At City of Rocks National Reserve in Almo, Idaho, you can enjoy one of the most gorgeous and pristine places in the entire United States for breathtaking scenery, stimulating hiking, challenging rock climbing, and primitive camping. Towering granite rock spires inspire the imagination, as they allude to an ancient lost city. There is plenty of history as well, including signs of the 1840s-through-1880s pioneers who were heading west on California Trail; they were the first to describe this area as “a city of steeple rocks” with “tall spires.” Best of all, you can experience most of it in your car.
Enter from the Almo side of the reserve, as you begin your time at the red brick Visitors Center. It looks like a private home, but it is small but mighty, with a good selection of books about the rock formations and on the subject of the pioneer trail that you will see in the reserve. There is an exhibit about the covered wagons, as well. The people at the Visitors Center go out of their way to be accommodating. Here you can obtain a map and the $5.00 guidebook to the geological trail.
Plan to drive through the City of Rocks Reserve. Be aware that the park’s roads are not paved. You will want to find out what the road conditions are before you set out. You do not want to bring a motorhome or trailer on this drive. With the help of the map and guidebook, plan your drive, which can take between four and six hours, based on how often you stop for photographs.
If you like to hike, please do. Hike the mile-and-a-half long Geological Interpretive Hike. Enjoy the short Window Trail and the Creekside Tower Trail. Window Arch is possibly the most-photographed feature of the reserve; make a memory there. You are guaranteed to appreciate the view from Circle Creek Overlook, and checking out the named formations such as Elephant Rock, Creekside Towers, the Twin Sisters, Bread Loaves, Balanced Rock, Treasure Rock, the Kaiser’s Helmet, Nematode Rock and Teakettle Rock.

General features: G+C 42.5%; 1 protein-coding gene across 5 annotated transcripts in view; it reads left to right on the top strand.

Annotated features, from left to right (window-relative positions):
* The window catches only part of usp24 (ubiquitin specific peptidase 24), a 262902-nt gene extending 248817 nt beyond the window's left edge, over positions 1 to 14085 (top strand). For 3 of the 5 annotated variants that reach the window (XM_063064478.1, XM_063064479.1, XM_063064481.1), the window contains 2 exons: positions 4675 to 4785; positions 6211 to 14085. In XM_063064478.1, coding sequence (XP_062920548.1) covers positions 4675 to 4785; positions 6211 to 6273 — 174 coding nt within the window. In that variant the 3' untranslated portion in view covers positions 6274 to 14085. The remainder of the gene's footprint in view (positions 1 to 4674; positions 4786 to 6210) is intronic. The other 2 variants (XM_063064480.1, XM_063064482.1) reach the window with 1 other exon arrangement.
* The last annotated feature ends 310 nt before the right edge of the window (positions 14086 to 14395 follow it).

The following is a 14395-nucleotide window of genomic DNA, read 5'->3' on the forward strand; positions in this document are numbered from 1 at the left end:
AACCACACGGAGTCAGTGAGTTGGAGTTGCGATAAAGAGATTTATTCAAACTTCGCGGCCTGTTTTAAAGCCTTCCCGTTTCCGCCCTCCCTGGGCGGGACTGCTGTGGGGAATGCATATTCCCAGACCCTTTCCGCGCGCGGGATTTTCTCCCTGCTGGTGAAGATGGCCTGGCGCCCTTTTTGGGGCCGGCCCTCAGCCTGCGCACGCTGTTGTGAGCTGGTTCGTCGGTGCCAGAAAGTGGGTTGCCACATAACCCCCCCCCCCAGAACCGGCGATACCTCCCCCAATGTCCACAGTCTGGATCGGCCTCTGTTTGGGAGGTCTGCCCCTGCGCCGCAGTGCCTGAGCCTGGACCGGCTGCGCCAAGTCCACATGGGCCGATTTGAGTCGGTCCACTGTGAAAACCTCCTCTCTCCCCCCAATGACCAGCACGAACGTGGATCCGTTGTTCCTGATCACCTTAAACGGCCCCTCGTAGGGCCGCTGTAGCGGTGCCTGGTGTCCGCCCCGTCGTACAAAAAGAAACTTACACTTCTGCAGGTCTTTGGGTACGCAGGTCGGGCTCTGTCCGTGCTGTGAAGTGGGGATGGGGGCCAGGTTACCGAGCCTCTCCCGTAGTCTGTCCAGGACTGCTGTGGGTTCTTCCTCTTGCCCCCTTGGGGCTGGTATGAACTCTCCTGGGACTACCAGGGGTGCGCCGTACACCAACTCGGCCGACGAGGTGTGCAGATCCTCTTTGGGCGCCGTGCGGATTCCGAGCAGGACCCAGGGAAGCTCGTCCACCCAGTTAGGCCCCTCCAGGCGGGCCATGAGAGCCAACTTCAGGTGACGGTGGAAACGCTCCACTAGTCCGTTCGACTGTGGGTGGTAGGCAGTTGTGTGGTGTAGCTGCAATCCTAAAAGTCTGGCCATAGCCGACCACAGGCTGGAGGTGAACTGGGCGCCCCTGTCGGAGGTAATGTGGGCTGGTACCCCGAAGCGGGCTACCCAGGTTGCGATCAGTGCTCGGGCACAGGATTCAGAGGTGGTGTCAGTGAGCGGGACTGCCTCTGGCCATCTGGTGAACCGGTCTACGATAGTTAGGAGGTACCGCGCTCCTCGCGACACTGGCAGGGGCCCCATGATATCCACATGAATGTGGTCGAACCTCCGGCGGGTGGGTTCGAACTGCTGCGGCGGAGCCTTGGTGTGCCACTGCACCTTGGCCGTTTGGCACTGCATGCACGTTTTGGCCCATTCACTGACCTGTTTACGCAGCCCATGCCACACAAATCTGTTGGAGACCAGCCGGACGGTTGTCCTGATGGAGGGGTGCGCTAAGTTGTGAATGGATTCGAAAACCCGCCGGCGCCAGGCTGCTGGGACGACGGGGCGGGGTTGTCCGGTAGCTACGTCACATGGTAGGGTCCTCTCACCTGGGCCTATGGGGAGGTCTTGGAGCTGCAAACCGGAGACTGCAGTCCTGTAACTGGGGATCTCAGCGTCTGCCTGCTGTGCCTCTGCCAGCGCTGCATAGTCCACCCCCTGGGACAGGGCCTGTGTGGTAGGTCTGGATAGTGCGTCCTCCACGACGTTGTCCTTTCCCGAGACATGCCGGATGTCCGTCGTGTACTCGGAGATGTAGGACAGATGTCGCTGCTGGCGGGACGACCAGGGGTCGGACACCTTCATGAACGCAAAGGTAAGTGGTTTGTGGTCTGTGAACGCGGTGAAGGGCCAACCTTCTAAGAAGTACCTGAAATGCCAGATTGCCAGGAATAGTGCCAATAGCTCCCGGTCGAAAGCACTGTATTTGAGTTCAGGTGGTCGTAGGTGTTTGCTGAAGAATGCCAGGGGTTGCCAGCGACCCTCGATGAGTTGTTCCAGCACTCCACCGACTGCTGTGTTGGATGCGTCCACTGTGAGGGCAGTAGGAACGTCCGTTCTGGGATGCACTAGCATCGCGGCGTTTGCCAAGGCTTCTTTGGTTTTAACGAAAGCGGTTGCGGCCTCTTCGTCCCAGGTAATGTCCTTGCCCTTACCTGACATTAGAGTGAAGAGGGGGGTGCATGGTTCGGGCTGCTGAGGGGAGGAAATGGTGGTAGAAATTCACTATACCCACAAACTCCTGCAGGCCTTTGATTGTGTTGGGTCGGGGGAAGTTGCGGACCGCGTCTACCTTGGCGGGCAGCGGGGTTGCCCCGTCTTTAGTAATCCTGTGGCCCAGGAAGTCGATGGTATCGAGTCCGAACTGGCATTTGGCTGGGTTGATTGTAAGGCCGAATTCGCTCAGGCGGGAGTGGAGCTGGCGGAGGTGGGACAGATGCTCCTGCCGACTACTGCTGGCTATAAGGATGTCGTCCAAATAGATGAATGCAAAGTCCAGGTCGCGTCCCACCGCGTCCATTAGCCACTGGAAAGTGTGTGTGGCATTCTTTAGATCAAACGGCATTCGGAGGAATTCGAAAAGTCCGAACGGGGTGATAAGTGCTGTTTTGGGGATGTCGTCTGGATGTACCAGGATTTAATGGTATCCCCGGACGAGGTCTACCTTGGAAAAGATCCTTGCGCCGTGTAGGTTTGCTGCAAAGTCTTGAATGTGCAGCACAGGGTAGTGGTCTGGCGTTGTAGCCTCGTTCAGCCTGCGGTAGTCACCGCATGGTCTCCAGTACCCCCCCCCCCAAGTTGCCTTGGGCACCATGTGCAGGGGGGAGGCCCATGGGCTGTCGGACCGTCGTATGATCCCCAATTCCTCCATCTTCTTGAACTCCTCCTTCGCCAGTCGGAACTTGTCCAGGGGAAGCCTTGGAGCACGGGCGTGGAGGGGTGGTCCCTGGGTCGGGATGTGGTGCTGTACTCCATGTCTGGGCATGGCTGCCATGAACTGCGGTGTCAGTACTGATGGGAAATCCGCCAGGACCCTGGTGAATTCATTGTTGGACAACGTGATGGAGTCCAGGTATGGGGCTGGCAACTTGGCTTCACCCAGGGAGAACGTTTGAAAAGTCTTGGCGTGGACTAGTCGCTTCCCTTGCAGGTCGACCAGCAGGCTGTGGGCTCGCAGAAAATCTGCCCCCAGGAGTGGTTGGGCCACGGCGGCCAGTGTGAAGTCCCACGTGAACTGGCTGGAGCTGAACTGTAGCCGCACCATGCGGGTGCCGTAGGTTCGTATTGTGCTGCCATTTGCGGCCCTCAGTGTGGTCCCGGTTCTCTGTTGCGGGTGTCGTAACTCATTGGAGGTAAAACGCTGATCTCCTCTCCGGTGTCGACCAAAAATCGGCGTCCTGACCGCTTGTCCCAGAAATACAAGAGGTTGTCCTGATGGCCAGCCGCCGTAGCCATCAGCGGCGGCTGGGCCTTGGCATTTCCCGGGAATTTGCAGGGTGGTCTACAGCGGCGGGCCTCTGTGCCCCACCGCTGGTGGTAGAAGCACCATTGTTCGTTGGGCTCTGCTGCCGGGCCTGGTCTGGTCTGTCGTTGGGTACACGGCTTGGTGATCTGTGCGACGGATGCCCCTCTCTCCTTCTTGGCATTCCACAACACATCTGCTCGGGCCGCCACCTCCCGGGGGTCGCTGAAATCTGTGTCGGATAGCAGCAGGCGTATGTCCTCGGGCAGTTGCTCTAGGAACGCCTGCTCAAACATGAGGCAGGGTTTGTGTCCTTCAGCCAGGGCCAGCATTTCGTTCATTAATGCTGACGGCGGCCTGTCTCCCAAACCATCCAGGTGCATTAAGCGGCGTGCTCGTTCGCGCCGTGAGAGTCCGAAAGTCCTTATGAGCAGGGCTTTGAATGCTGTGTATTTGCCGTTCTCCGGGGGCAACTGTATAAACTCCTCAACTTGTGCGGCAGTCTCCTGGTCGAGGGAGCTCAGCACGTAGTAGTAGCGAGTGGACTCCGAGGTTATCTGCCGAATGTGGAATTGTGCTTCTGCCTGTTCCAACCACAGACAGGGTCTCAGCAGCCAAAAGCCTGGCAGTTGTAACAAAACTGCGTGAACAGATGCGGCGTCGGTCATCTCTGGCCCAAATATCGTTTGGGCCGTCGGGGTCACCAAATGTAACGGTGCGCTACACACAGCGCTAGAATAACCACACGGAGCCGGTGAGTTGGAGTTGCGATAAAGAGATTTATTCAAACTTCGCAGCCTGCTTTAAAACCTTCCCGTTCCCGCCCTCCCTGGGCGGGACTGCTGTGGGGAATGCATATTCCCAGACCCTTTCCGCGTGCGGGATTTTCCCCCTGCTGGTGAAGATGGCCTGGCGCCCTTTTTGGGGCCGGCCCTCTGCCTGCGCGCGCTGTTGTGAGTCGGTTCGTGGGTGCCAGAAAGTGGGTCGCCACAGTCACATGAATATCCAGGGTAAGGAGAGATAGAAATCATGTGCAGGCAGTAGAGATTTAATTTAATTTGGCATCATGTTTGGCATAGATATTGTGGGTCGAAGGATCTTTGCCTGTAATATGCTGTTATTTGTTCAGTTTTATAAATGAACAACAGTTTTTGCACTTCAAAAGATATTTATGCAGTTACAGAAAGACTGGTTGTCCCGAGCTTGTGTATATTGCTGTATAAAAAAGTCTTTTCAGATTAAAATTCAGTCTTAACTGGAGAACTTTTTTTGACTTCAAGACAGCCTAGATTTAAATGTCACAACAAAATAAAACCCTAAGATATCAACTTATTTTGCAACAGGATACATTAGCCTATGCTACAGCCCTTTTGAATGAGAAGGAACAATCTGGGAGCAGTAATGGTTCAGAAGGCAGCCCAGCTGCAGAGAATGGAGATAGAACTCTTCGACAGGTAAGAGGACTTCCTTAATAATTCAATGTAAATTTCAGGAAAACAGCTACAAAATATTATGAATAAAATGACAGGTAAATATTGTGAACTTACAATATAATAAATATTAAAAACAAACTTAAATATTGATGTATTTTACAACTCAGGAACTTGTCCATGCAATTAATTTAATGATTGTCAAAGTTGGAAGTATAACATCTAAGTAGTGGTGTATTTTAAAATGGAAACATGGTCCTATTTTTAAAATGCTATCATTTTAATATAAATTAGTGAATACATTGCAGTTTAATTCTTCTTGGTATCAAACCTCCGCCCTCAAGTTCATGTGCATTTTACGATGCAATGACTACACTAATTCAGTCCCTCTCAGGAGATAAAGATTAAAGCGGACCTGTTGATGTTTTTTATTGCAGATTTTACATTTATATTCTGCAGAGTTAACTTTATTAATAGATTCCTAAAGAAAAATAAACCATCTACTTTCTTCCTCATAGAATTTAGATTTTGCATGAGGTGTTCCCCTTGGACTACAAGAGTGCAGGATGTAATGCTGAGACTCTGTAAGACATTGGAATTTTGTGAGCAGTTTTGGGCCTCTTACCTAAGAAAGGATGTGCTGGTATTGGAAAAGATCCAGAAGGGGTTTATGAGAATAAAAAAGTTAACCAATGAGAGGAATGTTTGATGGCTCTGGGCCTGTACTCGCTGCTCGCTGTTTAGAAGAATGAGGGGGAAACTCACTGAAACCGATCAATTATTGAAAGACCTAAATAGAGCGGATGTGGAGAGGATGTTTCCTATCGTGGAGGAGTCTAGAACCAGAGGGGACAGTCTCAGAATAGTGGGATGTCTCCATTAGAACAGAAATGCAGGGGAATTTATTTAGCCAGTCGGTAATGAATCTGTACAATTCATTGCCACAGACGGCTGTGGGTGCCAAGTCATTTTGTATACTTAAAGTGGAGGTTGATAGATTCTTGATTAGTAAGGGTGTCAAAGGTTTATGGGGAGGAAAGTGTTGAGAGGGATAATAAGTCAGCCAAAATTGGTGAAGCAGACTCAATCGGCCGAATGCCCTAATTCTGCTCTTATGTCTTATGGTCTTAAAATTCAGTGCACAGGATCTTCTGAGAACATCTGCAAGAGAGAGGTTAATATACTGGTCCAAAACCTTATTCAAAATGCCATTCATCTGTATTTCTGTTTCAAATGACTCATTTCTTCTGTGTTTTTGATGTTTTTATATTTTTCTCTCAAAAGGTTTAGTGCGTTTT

If you wish, reserve a spot on the Rock Climbing Experience at the Visitors Center. The cost is $20 per person, which includes the shoes, helmets, and climbing harness. Even beginners will love the experience. Bath Rock is easy enough to climb without gear, and without too much effort you can climb the 6-pitch 5.8-mile route on Steinfells Dome.
A highlight of a visit to the reserve is seeing the signatures of some of the hundreds of thousands of pioneers who were making their way west and stopped to record their passing on the granite rocks. Registry Rock is the place where the pioneers from the California Trail wrote their names and dates on the rock in axle grease. If you look for them, you will also be able to see wagon ruts. You can look down the trail, to see its junction with the Salt Lake alternative trail. The rocks are amazing throughout the entire reserve. Historic ranches are scattered here and there; some of them are still in use while others are abandoned, romantic ruins.
What You Might See
Wildlife abounds. You may see hawks and owls, Rufus, Black Chin, and Broadtail hummingbirds, bighorn sheep, and watch out for rattlesnakes. The “City of Rocks” is located in a broad valley of juniper, pinon, and sagebrush.
Stock up on bottled water and provisions for meals, and whatever else you may need long before you arrive at the reserve. Thinking about staying in the reserve? The campsites are spaced far enough apart to give one a sense of privacy. Hoping to stay nearby? There are some lodging options in the gateway community of Almo. Choose from yurts, cabins, apartments, lodges, and hotel. While in the area consider also seeing the nearby Castle Rocks, State Park.